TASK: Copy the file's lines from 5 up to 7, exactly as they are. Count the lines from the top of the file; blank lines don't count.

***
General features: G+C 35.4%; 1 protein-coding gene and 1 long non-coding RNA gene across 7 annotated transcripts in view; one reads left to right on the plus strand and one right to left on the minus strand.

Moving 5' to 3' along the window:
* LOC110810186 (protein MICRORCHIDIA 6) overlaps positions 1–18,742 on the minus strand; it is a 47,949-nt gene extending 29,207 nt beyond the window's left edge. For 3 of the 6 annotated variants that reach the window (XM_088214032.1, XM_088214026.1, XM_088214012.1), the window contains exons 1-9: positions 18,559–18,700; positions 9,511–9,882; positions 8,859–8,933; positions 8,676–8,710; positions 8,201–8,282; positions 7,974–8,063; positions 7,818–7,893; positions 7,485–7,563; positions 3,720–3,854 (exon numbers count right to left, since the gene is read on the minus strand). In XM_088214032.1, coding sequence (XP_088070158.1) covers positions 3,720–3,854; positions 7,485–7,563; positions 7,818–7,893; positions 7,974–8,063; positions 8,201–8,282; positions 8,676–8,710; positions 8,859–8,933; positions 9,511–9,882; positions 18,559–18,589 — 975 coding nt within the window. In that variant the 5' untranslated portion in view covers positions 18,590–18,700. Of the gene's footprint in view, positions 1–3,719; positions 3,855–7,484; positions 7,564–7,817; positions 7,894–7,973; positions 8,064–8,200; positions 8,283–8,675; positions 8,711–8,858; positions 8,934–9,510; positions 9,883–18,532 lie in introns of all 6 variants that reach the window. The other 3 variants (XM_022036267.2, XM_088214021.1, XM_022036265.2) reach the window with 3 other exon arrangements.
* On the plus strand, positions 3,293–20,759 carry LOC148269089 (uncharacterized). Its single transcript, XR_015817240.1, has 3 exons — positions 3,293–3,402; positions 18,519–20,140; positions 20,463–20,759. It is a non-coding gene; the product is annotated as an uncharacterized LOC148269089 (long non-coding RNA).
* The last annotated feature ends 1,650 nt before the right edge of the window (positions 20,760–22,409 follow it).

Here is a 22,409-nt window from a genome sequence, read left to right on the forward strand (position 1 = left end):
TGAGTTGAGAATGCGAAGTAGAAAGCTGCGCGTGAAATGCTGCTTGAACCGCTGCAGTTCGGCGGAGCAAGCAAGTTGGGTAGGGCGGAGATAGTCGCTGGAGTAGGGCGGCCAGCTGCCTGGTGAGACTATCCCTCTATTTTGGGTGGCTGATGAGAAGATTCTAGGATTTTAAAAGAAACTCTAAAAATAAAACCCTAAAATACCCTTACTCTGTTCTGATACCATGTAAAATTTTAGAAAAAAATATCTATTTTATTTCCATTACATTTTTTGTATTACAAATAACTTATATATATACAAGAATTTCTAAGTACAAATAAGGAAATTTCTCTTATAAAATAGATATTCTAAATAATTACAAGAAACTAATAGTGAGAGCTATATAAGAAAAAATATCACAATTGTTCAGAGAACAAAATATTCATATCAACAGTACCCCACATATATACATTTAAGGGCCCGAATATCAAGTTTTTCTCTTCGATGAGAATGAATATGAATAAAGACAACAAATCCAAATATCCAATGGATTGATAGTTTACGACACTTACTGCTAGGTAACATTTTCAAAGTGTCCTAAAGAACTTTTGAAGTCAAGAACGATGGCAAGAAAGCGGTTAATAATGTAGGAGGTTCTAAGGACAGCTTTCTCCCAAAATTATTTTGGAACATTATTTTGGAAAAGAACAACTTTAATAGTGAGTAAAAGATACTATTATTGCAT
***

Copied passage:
* The last annotated feature ends 1,650 nt before the right edge of the window (positions 20,760–22,409 follow it).

Here is a 22,409-nt window from a genome sequence, read left to right on the forward strand (position 1 = left end):
TGAGTTGAGAATGCGAAGTAGAAAGCTGCGCGTGAAATGCTGCTTGAACCGCTGCAGTTCGGCGGAGCAAGCAAGTTGGGTAGGGCGGAGATAGTCGCTGGAGTAGGGCGGCCAGCTGCCTGGTGAGACTATCCCTCTATTTTGGGTGGCTGATGAGAAGATTCTAGGATTTTAAAAGAAACTCTAAAAATAAAACCCTAAAATACCCTTACTCTGTTCTGATACCATGTAAAATTTTAGAAAAAAATATCTATTTTATTTCCATTACATTTTTTGTATTACAAATAACTTATATATATACAAGAATTTCTAAGTACAAATAAGGAAATTTCTCTTATAAAATAGATATTCTAAATAATTACAAGAAACTAATAGTGAGAGCTATATAAGAAAAAATATCACAATTGTTCAGAGAACAAAATATTCATATCAACAGTACCCCACATATATACATTTAAGGGCCCGAATATCAAGTTTTTCTCTTCGATGAGAATGAATATGAATAAAGACAACAAATCCAAATATCCAATGGATTGATAGTTTACGACACTTACTGCTAGGTAACATTTTCAAAGTGTCCTAAAGAACTTTTGAAGTCAAGAACGATGGCAAGAAAGCGGTTAATAATGTAGGAGGTTCTAAGGACAGCTTTCTCCCAAAATTATTTTGGAACATTATTTTGGAAAAGAACAACTTTAATAGTGAGTAAAAGATACTATTATTGCAT